Rail Enforcement Unit on the right track

The Rail Enforcement Unit (REU) was launched by the National Minister of Transport during October 2018, coinciding with Transport Month. Its impact on the improved safety of Metrorail commuters and rail infrastructure can be observed in numerous arrests and the recovery of stolen infrastructure. Read more below:

The REU is jointly funded by the City of Cape Town, the Western Cape Government and the Passenger Rail Agency of South Africa (PRASA). The unit provides an additional 100 Law Enforcement officers to the existing security personnel in meeting Metrorail’s security challenges. These include sustained attacks on rail infrastructure and rolling stock assets, the sabotage of the urban rail network, and criminals targeting commuters and rail employees.

‘The people of Cape Town deserve a safe and reliable public transport system. Rail should be commuters’ mode of choice because commuting by rail is more affordable, and it’s the most efficient mode of transport when operating optimally. The REU’s successes to date give me good reason to believe that this unit will assist us in stabilising the urban rail service over the next few months. With less crime and vandalism, we can expect a decrease in delays and cancellations, and with that we can expect more commuters opting for trains as opposed to road-based transport,’ said the City’s Executive Mayor, Dan Plato.

The REU has recorded the following successes during the first two months:

36 arrests on a range of charges including assault, possession of drugs and stolen property, malicious damage to property and theft

Confiscations of 379,5 metres of cable and 800 kilograms of railway signal cable

Confiscated contraband and suspected stolen goods, including 21 cellphones, two laptops, drugs and alcohol

Issued 67 Section 56 notices to appear in court

Issued 97 Section 341 notices

332 inspections of hot spot areas and scrapyards.

At least six of the arrests were made in terms of Section 18 of the Criminal Matters Amendment Act of 2015, which makes provision for a person convicted of tampering with or damaging essential infrastructure, to be imprisoned for a period not exceeding 30 years. These cases will be followed closely as the work of the REU will only be truly effective if all players in the criminal justice system work together.

The REU has been a force multiplier for PRASA’s regional Protection Services Unit. Together, the teams have ensured greater operational visibility on trains and stations, searching more individuals during joint operations, confiscating a greater number of dangerous weapons and fraudulent train tickets.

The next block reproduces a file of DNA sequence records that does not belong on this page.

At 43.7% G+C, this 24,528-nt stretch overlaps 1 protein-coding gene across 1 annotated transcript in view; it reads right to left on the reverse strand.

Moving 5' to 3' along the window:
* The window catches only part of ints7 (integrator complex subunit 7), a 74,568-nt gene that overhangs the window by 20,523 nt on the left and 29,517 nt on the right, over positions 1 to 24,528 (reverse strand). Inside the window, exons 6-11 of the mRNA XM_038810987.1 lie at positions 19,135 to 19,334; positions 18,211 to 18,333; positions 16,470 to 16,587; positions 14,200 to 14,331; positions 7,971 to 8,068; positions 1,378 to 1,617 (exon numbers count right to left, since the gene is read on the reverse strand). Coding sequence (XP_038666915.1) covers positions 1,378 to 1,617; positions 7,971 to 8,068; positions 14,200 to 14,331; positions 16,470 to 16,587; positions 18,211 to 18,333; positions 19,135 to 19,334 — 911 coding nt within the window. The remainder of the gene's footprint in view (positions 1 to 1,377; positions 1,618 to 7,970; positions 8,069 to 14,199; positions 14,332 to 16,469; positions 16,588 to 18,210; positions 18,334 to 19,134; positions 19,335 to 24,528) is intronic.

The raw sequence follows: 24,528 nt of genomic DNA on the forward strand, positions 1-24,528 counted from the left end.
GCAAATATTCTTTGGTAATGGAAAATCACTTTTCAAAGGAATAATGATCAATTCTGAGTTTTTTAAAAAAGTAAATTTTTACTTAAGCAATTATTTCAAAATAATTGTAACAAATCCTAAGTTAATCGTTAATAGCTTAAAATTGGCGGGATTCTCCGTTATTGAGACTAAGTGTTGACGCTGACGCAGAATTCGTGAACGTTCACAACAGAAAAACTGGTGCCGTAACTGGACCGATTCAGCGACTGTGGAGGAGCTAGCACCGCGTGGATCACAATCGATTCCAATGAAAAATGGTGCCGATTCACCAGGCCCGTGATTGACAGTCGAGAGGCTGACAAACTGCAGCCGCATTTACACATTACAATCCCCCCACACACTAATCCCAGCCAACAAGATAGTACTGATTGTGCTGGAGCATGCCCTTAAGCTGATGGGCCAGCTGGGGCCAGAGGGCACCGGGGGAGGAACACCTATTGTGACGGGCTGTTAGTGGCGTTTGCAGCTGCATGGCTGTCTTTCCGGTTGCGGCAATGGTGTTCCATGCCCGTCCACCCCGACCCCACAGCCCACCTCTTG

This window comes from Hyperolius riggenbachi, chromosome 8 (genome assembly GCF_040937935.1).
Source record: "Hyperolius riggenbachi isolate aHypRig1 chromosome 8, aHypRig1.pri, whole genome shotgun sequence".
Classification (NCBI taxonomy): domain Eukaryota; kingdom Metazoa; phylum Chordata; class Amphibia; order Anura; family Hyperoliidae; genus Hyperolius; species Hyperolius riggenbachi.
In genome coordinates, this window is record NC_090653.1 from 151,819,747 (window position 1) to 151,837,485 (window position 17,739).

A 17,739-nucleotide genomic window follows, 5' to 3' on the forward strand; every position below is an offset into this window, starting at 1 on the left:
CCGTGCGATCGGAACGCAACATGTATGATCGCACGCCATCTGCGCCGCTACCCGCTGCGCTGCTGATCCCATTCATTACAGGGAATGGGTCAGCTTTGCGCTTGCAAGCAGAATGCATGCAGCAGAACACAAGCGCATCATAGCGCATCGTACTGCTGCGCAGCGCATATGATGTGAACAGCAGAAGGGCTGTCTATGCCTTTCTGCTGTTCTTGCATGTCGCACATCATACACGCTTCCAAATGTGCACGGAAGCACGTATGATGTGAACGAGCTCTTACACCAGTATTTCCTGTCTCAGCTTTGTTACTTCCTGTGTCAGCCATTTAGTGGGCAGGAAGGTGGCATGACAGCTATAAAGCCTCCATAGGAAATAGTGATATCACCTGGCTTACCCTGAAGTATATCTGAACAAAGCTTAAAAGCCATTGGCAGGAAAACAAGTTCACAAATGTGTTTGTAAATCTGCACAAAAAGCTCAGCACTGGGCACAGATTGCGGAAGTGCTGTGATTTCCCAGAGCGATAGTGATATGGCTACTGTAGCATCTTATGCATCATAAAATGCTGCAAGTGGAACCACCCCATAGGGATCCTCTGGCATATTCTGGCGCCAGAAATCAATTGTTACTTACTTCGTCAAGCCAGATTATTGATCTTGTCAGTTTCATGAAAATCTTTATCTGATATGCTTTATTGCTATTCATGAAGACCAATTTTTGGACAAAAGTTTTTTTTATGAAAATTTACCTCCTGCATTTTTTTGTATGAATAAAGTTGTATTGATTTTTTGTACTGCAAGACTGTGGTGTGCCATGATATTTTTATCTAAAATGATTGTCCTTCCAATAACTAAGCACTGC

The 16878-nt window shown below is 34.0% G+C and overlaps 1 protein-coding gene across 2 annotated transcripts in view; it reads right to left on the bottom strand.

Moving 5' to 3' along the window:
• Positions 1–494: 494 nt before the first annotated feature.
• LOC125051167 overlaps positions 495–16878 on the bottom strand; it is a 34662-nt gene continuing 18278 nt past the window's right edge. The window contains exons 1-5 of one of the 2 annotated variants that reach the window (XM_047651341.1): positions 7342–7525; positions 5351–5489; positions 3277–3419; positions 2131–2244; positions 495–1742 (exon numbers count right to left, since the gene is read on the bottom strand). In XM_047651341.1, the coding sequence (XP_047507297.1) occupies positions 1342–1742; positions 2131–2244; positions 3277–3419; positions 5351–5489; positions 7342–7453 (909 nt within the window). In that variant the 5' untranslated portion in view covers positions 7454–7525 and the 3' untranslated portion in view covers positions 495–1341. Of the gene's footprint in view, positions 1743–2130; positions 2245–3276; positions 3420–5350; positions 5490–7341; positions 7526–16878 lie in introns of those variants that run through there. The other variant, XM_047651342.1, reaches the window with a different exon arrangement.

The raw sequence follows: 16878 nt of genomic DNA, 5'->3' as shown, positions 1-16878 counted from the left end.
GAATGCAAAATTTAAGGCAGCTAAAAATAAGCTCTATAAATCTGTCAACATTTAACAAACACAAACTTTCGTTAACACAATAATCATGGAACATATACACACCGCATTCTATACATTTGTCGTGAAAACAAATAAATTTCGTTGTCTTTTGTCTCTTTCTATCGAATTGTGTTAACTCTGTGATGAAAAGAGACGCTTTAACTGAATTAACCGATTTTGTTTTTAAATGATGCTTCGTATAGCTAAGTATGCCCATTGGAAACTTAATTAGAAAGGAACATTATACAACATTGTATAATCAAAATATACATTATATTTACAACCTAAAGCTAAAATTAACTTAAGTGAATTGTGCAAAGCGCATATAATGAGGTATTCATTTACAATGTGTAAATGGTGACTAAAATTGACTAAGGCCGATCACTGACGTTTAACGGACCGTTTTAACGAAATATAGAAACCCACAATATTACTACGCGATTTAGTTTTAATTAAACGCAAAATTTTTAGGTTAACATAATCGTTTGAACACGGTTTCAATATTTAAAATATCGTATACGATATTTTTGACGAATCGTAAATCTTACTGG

‘With enforcement success on track, the next priority should be closing down non-compliant scrap dealers and lobbying for legislative changes to permit only traceable electronic payment methods. The current practice of cash-for-copper-no-questions-asked encourages illegal and illicit scrap dealing,’ said Metrorail Western Cape’s Regional Manager, Richard Walker.

The promulgation of two enabling laws in the fight against metal theft (the CMAA and the amended Second Hand Goods Act), in addition to the deployment of technology and forensic resources, has enabled PRASA to secure 198 offenders in custody, successfully prosecute 17 offenders and rack up a total of 95 years jail sentences.

‘When we launched this initiative our intention was to increase security on our rail network as the situation had reached dire straits with arson, vandalism, cable theft, and violent crime becoming commonplace. An intervention was urgently required, and through effective intergovernmental cooperation we were able to get the REU off the ground. The initial results and arrests are testament to the initiative’s effectiveness and our officers’ commitment on the ground. Our Rail Management Task Team (RMTT) is continuing to explore ways in which to dramatically improve rail for the thousands of commuters who rely on this mode of transport,’ said the Western Cape Minister of Transport and Public Works and Chairperson of the RMTT, Donald Grant.

As the 2019 academic and work year takes off, the number of commuters making use of public transport will increase. All stakeholders are committed to ensuring that the REU, in association with other enforcement agencies across the three spheres of government, work tirelessly towards a safer and more reliable commute for all.

The public can assist these efforts by reporting crime and vandalism, as this forms part of the intelligence that drives deployment and operations.

Source: City Of Cape Town

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